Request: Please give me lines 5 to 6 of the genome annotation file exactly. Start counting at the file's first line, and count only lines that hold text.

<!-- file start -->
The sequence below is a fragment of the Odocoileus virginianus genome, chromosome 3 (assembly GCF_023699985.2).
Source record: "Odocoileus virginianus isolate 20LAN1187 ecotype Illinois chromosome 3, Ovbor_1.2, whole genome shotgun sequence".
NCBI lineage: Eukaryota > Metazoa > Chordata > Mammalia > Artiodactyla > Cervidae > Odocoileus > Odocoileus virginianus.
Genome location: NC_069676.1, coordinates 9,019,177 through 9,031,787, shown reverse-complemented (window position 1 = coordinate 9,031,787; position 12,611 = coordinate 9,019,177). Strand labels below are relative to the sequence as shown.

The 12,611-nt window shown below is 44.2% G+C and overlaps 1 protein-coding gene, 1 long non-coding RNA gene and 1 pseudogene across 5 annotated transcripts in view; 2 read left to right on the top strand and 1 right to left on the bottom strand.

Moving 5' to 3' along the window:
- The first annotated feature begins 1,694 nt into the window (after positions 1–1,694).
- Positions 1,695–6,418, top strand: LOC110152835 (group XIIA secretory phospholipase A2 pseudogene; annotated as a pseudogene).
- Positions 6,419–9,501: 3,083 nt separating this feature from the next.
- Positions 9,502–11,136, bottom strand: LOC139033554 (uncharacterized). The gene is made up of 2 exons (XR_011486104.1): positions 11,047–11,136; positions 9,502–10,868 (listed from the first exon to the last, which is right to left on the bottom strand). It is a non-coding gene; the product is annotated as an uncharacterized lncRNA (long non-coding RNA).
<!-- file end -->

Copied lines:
The 12,611-nt window shown below is 44.2% G+C and overlaps 1 protein-coding gene, 1 long non-coding RNA gene and 1 pseudogene across 5 annotated transcripts in view; 2 read left to right on the top strand and 1 right to left on the bottom strand.

Moving 5' to 3' along the window: